The fight over the future of education in New York City headed up the Thruway Tuesday to Albany, where dueling rallies with some crossover support between them and high-profile speakers brought some heat to the frozen state capital.
Lobbying the state Legislature for his plan to raise taxes on high-income earners to fund universal prekindergarten citywide, Mayor de Blasio held a rally with several members of the City Council in Albany on Tuesday.
“The facts are on our side,” de Blasio told a cheering crowd in Albany’s Washington Avenue Armory that included Council Speaker Melissa Mark-Viverito and Queens Council members Jimmy Van Bramer (D-Sunnyside) and Julissa Ferreras (D-East Elmhurst). “The people are on our side. Now, we have to get Albany on our side.”
But across town, another rally was being held, led by charter school advocates, seeking the state’s support against what they consider a war waged on them by de Blasio, who last month cut $210 million from charter school capital budgets and rescinded the co-location of three charter schools slated to open this September.
That rally got the vocal support of Gov. Cuomo, who said he would support charter schools.
“We are here today to tell you that we stand with you,” the governor said at the rally. “You are not alone. We will save charter schools.”
The three schools that had their co-locations revoked were part of the Success Academy Charter School system. One of the schools was slated to be co-located at August Martin High School. The DOE’s policy-making body, the Panel for Educational Policy, is slated to vote on those changes later this month.
“The mayor continues to play politics with our scholars’ future. This is unacceptable,” Success Academy Charter’s CEO Eva Moskowitz, a former city councilwoman, said in a letter to her board members after the decision to pursue rescinding the co-locations. “Despite our repeated efforts to reach out to this administration, we expect to hear announcements in the next two weeks that a few of our approved schools will not be allowed to open for growth. This would be tragic, unfair, and, we believe, illegal. As soon as those rollbacks/reversals are announced, we will notify you and plan to take the appropriate legal action.”
The Jamaica co-location, which was approved in October, was controversial because it placed an elementary school that would house students as young as 5 years old in the same building as teenagers, and some students as old as 20. August Martin was one of the high schools slated for closure in 2012 before a court order rescinded that decision.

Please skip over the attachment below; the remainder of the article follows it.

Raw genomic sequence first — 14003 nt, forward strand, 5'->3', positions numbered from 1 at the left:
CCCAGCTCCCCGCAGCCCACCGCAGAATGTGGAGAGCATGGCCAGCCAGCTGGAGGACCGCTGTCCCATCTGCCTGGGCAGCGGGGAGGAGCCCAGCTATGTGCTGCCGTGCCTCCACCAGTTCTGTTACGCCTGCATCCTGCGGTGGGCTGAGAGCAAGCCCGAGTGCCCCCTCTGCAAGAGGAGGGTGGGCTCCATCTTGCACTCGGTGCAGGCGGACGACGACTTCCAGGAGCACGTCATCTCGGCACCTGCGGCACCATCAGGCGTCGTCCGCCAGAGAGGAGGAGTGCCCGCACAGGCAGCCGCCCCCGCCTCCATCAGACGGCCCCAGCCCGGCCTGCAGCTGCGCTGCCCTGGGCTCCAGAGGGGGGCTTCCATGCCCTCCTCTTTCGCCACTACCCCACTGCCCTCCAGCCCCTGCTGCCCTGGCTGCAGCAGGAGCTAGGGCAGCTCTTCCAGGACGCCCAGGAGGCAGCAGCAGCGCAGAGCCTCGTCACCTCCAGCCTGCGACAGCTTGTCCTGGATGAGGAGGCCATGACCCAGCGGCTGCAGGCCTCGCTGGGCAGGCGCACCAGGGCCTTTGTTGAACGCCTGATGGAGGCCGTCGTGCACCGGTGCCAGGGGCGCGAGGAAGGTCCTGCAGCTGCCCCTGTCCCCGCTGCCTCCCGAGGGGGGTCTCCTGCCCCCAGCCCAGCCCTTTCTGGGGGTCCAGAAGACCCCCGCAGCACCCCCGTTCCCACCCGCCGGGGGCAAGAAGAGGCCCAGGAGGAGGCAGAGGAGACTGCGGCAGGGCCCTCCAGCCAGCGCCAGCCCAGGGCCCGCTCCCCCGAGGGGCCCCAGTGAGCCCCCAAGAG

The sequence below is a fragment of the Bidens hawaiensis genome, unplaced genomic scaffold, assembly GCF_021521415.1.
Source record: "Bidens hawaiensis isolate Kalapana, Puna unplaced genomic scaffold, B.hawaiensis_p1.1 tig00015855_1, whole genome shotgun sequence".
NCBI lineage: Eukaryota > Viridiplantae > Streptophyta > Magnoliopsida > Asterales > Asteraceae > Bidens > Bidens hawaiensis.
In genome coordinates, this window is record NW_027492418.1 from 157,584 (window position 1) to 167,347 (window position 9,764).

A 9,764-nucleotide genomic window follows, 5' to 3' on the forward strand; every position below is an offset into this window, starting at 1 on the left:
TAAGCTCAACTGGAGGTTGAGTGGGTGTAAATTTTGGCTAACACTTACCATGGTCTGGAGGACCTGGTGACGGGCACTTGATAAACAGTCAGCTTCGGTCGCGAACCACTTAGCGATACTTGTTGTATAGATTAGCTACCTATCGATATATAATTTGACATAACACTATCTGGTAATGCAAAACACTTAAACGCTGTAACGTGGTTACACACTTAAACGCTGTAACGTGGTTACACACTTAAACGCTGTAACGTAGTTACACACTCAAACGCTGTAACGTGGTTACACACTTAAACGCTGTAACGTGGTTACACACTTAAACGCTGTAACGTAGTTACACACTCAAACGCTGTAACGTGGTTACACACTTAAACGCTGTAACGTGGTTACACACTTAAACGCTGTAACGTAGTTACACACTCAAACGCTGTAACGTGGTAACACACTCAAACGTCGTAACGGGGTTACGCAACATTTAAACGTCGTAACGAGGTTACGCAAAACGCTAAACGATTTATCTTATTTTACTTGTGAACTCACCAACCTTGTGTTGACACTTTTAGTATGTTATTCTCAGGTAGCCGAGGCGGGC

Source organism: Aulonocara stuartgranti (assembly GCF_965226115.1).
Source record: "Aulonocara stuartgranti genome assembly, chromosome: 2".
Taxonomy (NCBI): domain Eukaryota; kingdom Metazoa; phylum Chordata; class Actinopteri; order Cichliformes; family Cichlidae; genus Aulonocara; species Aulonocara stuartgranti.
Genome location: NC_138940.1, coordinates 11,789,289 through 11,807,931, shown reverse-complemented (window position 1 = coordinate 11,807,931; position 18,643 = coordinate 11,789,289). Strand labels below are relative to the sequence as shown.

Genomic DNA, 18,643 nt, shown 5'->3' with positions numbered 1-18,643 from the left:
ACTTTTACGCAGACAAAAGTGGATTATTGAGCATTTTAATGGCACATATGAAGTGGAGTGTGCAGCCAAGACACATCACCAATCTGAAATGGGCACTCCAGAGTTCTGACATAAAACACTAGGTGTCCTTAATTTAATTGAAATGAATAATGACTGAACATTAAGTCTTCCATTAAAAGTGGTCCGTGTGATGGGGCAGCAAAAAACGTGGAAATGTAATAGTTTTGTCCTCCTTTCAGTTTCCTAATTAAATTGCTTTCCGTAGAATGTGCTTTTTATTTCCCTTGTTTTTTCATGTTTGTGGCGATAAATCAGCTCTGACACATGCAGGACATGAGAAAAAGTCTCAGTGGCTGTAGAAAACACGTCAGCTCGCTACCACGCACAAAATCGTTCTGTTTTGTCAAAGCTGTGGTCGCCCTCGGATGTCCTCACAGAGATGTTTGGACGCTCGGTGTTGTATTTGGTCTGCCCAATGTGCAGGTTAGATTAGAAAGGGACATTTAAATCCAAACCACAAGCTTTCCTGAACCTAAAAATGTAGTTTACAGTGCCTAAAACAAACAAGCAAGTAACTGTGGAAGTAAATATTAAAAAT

But the city Department of Education said the co-location was necessary because it was the only place with enough space to hold the charter in the community it wished to serve — Southeast Queens.
Moskowitz was at the charter school rally in Albany on Monday, along with students and parents of Success Academy schools. She was criticized for pulling children out of the classroom for Tuesday’s rally, though she said classes were held on the bus en route to the Albany rally.
The move triggered condemnation from Councilman Danny Dromm (D-Jackson Heights), chairman of the Education Committee, who said he would hold hearings over whether closing the schools was legal.
“First and foremost, I do not believe the inside of a bus is an appropriate location to provide educational instruction,” Dromm said in a statement. “I am also deeply concerned about the legality of a school leader closing schools for entirely political purposes. As chair of the New York City Council Education Committee, I intend to hold an oversight hearing to investigate whether any laws or Chancellor’s regulations have been violated by Moskowitz unilaterally closing schools to effectively force children to lobby on her behalf.”
De Blasio does have Moskowitz’s support on his plan for universal pre-K — though she did not say whether or not she supports funding it through the mayor’s proposed tax hike.
The mayor’s plan would include charter schools like Success Academy, and several of Tuesday’s protesters went to Albany to express their opinions both for the mayor’s pre-K plan and against his treatment of charter schools.
The governor has also been opposed to de Blasio’s plan to fund pre-K with a tax on wealthy city residents. Instead, Cuomo has released a plan for pre-K statewide that would fund it in his budget and implement it a year later.
The mayor’s plan has the support of Assembly Democrats, but the state Senate has refused to consider it, even though it has the support of Co-leader Jeff Klein (D-Bronx).
After the rallies, de Blasio and Cuomo met behind closed doors in a meeting the mayor later described as being “productive,” but did not go into specifics.
Just how productive is a question that will likely be answered sometime between now and the end of the legislative session in June.